3.0 out of 5 stars Eh, well every writer does have to write the first novel

“High above the clustered houses and the grey harbour waters of Plyn, the loving spirit smiles and is free.”

Although you know I’m not going to tell if that’s from the beginning of the book or the end. This first novel of Du Maurier’s tells the story of four generations of the Coombe family of Plyn, Cornwall beginning in the early 1800’s as young bride Janet Coombe, happy as she is with her children and husband, always longs for the freedom of the sea. Her son Joseph follows his mother’s dreams and sets sail in the merchant ship built by the Coombe family and named after his mother – as is her image the figurehead at the prow of the ship. Joseph eventually marries, but his real love is always the sea and when he can no longer sail he takes his bitterness out on his family, which eventually leads to dire changes in their lives.

Joseph’s son Christopher, realizing he is not cut out for the sailing life, abandons ship in London and ekes out a living there and marries his landlady’s daughter Bertha Parkins. Finally tiring of London life, they return to Plyn in hopes of reuniting with his estranged family and find work in the family’s shipbuilding business – although his uncle Phillip’s grudge against Joseph continues unabated against his son and forces the grief stricken family to return to London. The book culminates with the story of Christopher’s daughter Jennifer as her restless spirit brings her back to Plyn to a chance meeting with a long-lost cousin at the wreck of the Janet Coombe, as well as a show down with her great-uncle Phillip over the damage his hatred has wreaked on the Coombe family.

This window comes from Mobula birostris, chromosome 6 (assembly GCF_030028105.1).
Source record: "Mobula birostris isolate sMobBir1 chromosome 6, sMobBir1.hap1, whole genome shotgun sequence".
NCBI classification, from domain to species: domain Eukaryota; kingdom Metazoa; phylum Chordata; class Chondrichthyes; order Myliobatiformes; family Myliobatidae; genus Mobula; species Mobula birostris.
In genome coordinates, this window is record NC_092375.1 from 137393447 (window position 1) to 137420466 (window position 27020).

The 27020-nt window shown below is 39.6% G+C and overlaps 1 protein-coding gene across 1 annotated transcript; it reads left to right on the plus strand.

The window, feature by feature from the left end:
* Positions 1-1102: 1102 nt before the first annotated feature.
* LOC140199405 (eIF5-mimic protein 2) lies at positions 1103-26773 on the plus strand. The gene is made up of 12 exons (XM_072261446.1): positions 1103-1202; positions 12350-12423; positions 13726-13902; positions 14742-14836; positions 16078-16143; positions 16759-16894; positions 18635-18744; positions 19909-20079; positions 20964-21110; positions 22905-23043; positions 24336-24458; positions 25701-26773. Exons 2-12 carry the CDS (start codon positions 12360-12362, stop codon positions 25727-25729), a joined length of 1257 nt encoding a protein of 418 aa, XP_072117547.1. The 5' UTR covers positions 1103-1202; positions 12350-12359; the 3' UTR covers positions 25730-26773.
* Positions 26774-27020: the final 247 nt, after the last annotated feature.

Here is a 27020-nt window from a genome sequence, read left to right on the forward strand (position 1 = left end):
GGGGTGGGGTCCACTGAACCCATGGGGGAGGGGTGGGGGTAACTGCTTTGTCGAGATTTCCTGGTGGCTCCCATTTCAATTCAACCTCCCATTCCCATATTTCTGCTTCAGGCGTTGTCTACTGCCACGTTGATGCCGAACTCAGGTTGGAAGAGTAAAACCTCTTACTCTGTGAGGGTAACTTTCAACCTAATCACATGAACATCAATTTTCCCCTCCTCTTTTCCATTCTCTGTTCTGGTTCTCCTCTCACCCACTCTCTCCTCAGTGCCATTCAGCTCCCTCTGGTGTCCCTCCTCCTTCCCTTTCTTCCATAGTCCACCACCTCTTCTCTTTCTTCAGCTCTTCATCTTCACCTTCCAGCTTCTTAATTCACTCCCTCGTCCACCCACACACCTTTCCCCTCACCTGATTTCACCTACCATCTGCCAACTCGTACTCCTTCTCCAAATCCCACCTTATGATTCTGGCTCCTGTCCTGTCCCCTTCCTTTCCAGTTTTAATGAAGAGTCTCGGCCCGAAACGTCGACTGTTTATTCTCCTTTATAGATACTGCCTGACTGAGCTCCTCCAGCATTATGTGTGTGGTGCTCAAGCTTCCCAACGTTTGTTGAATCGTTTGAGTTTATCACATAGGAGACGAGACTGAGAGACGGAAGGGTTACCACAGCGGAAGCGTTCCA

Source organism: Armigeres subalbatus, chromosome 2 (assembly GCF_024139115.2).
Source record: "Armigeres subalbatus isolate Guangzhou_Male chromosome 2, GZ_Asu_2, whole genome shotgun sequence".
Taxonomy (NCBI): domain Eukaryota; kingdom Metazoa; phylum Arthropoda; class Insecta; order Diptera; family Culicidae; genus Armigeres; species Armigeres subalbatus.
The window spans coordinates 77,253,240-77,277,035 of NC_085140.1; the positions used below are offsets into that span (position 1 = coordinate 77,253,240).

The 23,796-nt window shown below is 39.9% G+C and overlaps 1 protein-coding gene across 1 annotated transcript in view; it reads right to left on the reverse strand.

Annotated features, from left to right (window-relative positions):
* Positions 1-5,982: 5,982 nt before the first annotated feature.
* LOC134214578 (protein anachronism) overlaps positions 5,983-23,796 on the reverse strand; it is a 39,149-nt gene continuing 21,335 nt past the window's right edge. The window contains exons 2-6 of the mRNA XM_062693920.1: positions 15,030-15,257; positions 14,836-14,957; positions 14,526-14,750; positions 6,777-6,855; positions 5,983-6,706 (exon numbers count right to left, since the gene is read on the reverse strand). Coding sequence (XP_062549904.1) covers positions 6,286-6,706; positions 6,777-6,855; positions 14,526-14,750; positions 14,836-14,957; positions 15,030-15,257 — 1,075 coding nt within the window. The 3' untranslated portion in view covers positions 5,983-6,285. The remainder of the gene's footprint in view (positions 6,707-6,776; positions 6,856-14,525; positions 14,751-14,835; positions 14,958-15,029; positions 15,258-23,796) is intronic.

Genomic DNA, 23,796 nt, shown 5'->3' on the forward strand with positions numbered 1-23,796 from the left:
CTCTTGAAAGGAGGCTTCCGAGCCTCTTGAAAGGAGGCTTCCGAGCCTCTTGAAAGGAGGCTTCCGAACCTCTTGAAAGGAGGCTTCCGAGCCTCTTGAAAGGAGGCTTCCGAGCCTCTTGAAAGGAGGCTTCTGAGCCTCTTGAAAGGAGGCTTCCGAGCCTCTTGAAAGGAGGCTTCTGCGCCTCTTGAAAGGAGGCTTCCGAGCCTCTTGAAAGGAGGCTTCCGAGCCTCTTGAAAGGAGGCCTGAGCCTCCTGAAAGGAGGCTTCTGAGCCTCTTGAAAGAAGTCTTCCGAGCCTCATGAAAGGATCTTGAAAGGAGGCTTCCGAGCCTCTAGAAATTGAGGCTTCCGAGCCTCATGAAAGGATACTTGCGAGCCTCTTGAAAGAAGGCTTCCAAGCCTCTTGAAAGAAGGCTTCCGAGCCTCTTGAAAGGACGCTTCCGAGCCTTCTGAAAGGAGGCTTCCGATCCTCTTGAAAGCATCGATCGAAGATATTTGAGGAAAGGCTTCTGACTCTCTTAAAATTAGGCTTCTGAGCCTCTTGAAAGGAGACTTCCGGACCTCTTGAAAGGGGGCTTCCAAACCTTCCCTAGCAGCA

Throughout the book, the loving spirit of Janet Coombe seems to guide her family through the best and worst times of their lives. As a first book it is certainly good, but far from what readers of her later classics might expect, and a bit slow paced for the most part except the last 50 or so pages – she had me biting my nails for a while there. While I do enjoy family sagas continuing over multiple generations, this one is far from the best either, a bit too short and not as well developed as I like them. I’d recommend this one for fans of Du Maurier wanting to get a look at her first book, but I doubt there’s enough here to hold the interest of a more casual reader. 3/5 stars.

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